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Are High Interest Paying Banks Worth The Risk?


First, it was the PMC Bank, then Yes Bank and now Lakshmi Vilas Bank, that has spooked bank depositors. "How safe are the banks in the country?" is a question on everyone's mind at a time when household savings are rising and deposit interest rates falling.


Those who kept cash in their homes and lockers were scared by demonetisation. Those who invested in debt mutual funds now fear closure of these funds after the Franklin Templeton episode.

It is natural to lose confidence in the system when you read about one-crisis-after-another.

High-interest rates lure deposits

High-interest rates lure deposits

Smaller private commercial banks, small finance banks and co-operative banks offer high-interest rates when compared to public sector banks.

In fact, the difference is significant.

Some banks are offering 7 percent interest on savings deposit account when compared to SBI's (State Bank of India) meagre 2.7 percent. Similarly, co-operative banks are offering as much as 8 percent interest on FDs (fixed deposits) while SBI's highest rate on FDs right now is 5.4 percent when locked for 5 to 10 years.

When there is such a wide gap in interest rates being offered, investors are often tempted to go for it.

With markets still highly volatile from COVID-19 effects, lower or uncertain returns on mutual funds, risk-averse investors may consider these FDs in at their local banks.

High risk-high reward situation

High risk-high reward situation

The primary reason that small banks offer higher interest rates is to increase their customer base and raise more funds to lend to their borrowers. It is similar to the high interest offered on unsecured debentures, but not as risky.

In the case of both LVB and Yes Bank, the RBI assured that no depositor will lose their money. The central bank has been working on a resolution for a few months and came with the decision to merge the bank with DBS India, primarily to save the money of the depositors.

Although there are restrictions on how much money can be withdrawn by depositors during the moratorium, it could end sooner.

But the point is that the crisis has been averted with immediate amalgamation plan, similar to that of Yes Bank.

Therefore, as a customer, you need to understand that till date, depositors of scheduled commercial banks in India have not lost their money. It will especially not happen in the case of a public sector bank. So even if these banks offer you less interest, they are safe.

As for smaller banks, they are relatively riskier than large banks. PMC Bank, for example, is still looking for investors to revive the bank which has been under a moratorium for over a year after RBI found irregularities that deteriorated the bank's financial health.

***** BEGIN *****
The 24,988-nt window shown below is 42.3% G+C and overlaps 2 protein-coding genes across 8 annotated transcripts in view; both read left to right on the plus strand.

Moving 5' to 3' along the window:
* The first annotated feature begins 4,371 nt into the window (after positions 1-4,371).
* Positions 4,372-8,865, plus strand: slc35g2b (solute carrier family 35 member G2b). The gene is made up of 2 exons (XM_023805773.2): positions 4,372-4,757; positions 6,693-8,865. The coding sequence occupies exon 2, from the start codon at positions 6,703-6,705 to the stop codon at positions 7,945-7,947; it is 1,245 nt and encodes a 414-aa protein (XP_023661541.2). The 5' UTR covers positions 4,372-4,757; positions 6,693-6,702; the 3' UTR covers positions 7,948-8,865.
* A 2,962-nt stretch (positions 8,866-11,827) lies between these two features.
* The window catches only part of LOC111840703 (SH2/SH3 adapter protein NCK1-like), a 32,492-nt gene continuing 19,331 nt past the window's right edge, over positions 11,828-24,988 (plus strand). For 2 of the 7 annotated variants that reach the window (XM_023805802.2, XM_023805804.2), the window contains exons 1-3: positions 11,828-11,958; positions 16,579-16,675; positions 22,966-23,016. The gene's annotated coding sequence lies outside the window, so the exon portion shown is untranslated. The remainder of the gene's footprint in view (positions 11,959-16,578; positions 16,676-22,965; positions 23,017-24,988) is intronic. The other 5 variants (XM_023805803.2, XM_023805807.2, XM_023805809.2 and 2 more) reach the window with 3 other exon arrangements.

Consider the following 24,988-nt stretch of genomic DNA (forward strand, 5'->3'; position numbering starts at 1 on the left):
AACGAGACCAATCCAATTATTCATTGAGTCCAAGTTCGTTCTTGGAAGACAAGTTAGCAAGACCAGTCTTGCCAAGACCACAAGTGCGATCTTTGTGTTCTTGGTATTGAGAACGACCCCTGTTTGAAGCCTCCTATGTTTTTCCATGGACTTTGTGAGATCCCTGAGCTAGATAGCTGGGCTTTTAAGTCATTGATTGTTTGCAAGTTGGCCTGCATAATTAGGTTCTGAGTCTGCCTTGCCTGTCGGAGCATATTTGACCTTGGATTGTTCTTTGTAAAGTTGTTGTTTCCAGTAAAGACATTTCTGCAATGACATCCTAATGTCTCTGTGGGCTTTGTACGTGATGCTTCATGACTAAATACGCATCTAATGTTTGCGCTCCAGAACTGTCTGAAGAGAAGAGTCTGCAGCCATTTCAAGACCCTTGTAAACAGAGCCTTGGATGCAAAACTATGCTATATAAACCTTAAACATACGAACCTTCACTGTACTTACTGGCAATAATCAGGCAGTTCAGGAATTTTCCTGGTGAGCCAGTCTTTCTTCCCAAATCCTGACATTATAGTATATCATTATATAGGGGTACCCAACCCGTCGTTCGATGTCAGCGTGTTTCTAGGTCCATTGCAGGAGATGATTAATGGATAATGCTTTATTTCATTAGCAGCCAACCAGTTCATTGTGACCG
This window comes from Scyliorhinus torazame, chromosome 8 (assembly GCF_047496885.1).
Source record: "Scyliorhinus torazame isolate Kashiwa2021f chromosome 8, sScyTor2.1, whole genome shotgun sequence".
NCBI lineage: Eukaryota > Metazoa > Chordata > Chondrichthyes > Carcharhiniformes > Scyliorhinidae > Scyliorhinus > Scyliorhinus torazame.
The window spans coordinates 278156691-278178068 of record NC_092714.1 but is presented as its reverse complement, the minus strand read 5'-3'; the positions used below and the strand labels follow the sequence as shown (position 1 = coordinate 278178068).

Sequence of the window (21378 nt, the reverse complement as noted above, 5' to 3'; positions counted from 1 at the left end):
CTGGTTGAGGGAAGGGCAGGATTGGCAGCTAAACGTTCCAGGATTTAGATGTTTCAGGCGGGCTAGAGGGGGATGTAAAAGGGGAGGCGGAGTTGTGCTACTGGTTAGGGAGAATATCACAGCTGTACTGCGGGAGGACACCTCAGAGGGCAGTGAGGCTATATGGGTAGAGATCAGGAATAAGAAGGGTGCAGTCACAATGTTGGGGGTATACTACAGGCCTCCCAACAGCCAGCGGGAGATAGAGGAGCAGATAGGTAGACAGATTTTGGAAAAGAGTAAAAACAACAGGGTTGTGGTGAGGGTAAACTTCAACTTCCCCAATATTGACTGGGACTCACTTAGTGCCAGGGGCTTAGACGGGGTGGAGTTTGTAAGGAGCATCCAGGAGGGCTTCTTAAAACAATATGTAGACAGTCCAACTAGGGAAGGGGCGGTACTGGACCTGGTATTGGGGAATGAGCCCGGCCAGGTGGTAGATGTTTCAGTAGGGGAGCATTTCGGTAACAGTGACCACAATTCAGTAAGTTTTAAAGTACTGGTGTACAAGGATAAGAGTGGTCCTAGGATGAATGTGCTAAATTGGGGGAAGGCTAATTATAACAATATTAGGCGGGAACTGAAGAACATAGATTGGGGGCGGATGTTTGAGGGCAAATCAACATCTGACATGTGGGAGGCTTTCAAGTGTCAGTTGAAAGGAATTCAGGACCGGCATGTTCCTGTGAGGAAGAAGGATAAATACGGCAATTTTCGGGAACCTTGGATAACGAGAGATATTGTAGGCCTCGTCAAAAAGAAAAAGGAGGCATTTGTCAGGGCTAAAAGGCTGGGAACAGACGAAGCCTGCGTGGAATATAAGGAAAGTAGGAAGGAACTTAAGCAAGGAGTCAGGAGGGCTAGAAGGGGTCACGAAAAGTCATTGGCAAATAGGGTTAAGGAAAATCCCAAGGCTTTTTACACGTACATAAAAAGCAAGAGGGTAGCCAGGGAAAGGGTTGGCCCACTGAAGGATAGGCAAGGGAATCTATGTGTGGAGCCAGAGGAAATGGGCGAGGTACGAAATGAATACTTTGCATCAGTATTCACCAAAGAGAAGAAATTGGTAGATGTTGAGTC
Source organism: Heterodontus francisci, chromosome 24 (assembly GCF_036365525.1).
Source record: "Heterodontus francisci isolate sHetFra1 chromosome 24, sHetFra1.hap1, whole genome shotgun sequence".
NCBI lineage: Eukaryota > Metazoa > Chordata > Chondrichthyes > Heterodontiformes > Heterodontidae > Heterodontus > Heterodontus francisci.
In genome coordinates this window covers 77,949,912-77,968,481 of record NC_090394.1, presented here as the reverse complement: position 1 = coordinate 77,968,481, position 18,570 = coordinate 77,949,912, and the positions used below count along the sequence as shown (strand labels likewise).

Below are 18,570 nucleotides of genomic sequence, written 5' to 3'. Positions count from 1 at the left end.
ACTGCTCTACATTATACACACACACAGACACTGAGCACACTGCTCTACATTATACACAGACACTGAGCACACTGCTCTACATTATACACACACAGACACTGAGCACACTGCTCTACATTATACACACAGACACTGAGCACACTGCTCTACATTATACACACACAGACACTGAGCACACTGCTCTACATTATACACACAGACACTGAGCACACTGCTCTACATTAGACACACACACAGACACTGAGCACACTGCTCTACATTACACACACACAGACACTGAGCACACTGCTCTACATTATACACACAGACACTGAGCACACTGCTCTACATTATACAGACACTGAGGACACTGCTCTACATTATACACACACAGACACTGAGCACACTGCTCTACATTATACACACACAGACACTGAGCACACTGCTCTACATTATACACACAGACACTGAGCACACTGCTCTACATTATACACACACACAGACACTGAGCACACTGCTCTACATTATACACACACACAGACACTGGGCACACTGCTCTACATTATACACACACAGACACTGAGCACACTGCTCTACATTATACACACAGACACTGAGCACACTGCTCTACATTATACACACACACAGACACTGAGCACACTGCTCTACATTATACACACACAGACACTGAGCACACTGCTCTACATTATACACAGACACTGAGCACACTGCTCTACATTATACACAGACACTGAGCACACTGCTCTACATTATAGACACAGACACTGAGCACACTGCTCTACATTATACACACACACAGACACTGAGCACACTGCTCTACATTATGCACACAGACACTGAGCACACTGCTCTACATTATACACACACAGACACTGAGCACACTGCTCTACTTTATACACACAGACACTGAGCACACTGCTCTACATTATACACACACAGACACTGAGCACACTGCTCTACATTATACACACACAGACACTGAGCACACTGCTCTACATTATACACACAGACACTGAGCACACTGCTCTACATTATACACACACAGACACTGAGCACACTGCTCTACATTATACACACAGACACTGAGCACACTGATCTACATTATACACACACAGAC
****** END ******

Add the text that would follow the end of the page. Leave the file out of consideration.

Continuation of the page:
Insurance on deposits

Insurance on deposits

All bank deposits, whether savings or fixed, whether at a small bank or a large bank, are insured up to a maximum of Rs 5 lakh for both principal and interest amount.

All deposits of a single customer at all branches are aggregated for the insurance purpose and a maximum amount of up to Rs 5 lakh is paid. Further, this does not mean that you will get your insured amount immediately after a bank fails. It could even take years. This would mean that you will not be able to access your money when you need it.

If you wish to make your deposits, you can limit it to around Rs 4 lakh for the insurance to also cover interest amount.

Ultimately, investments like equity and debt funds are way riskier; offering no guaranteed returns and no insurance cover. In comparison, small bank FDs are safer but if you do not wish to take on higher risk, you can choose to lock the FD for a smaller tenure like one year.


The article is purely informational and is not a solicitation to buy, sell in securities mentioned in the article. Greynium Information Technologies Pvt Ltd, its subsidiaries, associates and the author do not accept culpability for losses and/or damages arising based on information in this article.

About the author

Olga Robert is an M.Com graduate covering equity markets and personal finance for nearly three years. Her interests include tax planning, equities, DIY personal finance management and government schemes.

Story first published: Thursday, November 19, 2020, 22:25 [IST]
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